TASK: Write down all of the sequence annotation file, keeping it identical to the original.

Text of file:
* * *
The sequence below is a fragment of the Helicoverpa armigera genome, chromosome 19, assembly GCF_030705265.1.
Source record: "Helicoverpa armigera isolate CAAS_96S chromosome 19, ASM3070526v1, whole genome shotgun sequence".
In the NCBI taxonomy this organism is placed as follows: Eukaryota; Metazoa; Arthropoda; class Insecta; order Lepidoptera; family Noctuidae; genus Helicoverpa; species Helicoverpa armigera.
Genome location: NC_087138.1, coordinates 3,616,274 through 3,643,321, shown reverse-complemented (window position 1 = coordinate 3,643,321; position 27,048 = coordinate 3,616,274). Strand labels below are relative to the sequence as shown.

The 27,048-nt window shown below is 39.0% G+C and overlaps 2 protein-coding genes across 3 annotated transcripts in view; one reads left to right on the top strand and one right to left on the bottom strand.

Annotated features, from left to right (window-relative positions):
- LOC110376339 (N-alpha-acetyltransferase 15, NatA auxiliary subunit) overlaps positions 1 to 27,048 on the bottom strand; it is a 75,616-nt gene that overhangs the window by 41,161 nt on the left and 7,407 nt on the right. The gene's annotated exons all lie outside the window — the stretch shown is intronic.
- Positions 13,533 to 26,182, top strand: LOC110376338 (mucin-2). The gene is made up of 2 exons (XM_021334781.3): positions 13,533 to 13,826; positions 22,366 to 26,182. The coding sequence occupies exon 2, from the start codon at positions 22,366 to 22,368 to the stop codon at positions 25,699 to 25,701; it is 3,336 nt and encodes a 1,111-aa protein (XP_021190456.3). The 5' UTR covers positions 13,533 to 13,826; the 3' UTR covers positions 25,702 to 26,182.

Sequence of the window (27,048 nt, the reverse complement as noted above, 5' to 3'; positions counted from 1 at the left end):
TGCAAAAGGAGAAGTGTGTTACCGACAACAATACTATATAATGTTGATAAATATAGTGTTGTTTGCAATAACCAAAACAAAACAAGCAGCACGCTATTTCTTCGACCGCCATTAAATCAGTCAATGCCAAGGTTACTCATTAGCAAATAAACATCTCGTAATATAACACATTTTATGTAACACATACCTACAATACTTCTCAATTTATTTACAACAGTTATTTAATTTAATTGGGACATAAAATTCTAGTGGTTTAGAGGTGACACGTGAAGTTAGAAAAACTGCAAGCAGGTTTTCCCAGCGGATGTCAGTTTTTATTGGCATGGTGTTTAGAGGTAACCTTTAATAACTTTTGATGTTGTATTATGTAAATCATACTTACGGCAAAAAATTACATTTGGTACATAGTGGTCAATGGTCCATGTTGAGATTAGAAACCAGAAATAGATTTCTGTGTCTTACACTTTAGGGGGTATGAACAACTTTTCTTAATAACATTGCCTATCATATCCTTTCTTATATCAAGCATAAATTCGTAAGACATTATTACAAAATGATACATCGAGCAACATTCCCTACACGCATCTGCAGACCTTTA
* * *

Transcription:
The sequence below is a fragment of the Helicoverpa armigera genome, chromosome 19, assembly GCF_030705265.1.
Source record: "Helicoverpa armigera isolate CAAS_96S chromosome 19, ASM3070526v1, whole genome shotgun sequence".
In the NCBI taxonomy this organism is placed as follows: Eukaryota; Metazoa; Arthropoda; class Insecta; order Lepidoptera; family Noctuidae; genus Helicoverpa; species Helicoverpa armigera.
Genome location: NC_087138.1, coordinates 3,616,274 through 3,643,321, shown reverse-complemented (window position 1 = coordinate 3,643,321; position 27,048 = coordinate 3,616,274). Strand labels below are relative to the sequence as shown.

The 27,048-nt window shown below is 39.0% G+C and overlaps 2 protein-coding genes across 3 annotated transcripts in view; one reads left to right on the top strand and one right to left on the bottom strand.

Annotated features, from left to right (window-relative positions):
- LOC110376339 (N-alpha-acetyltransferase 15, NatA auxiliary subunit) overlaps positions 1 to 27,048 on the bottom strand; it is a 75,616-nt gene that overhangs the window by 41,161 nt on the left and 7,407 nt on the right. The gene's annotated exons all lie outside the window — the stretch shown is intronic.
- Positions 13,533 to 26,182, top strand: LOC110376338 (mucin-2). The gene is made up of 2 exons (XM_021334781.3): positions 13,533 to 13,826; positions 22,366 to 26,182. The coding sequence occupies exon 2, from the start codon at positions 22,366 to 22,368 to the stop codon at positions 25,699 to 25,701; it is 3,336 nt and encodes a 1,111-aa protein (XP_021190456.3). The 5' UTR covers positions 13,533 to 13,826; the 3' UTR covers positions 25,702 to 26,182.

Sequence of the window (27,048 nt, the reverse complement as noted above, 5' to 3'; positions counted from 1 at the left end):
TGCAAAAGGAGAAGTGTGTTACCGACAACAATACTATATAATGTTGATAAATATAGTGTTGTTTGCAATAACCAAAACAAAACAAGCAGCACGCTATTTCTTCGACCGCCATTAAATCAGTCAATGCCAAGGTTACTCATTAGCAAATAAACATCTCGTAATATAACACATTTTATGTAACACATACCTACAATACTTCTCAATTTATTTACAACAGTTATTTAATTTAATTGGGACATAAAATTCTAGTGGTTTAGAGGTGACACGTGAAGTTAGAAAAACTGCAAGCAGGTTTTCCCAGCGGATGTCAGTTTTTATTGGCATGGTGTTTAGAGGTAACCTTTAATAACTTTTGATGTTGTATTATGTAAATCATACTTACGGCAAAAAATTACATTTGGTACATAGTGGTCAATGGTCCATGTTGAGATTAGAAACCAGAAATAGATTTCTGTGTCTTACACTTTAGGGGGTATGAACAACTTTTCTTAATAACATTGCCTATCATATCCTTTCTTATATCAAGCATAAATTCGTAAGACATTATTACAAAATGATACATCGAGCAACATTCCCTACACGCATCTGCAGACCTTTA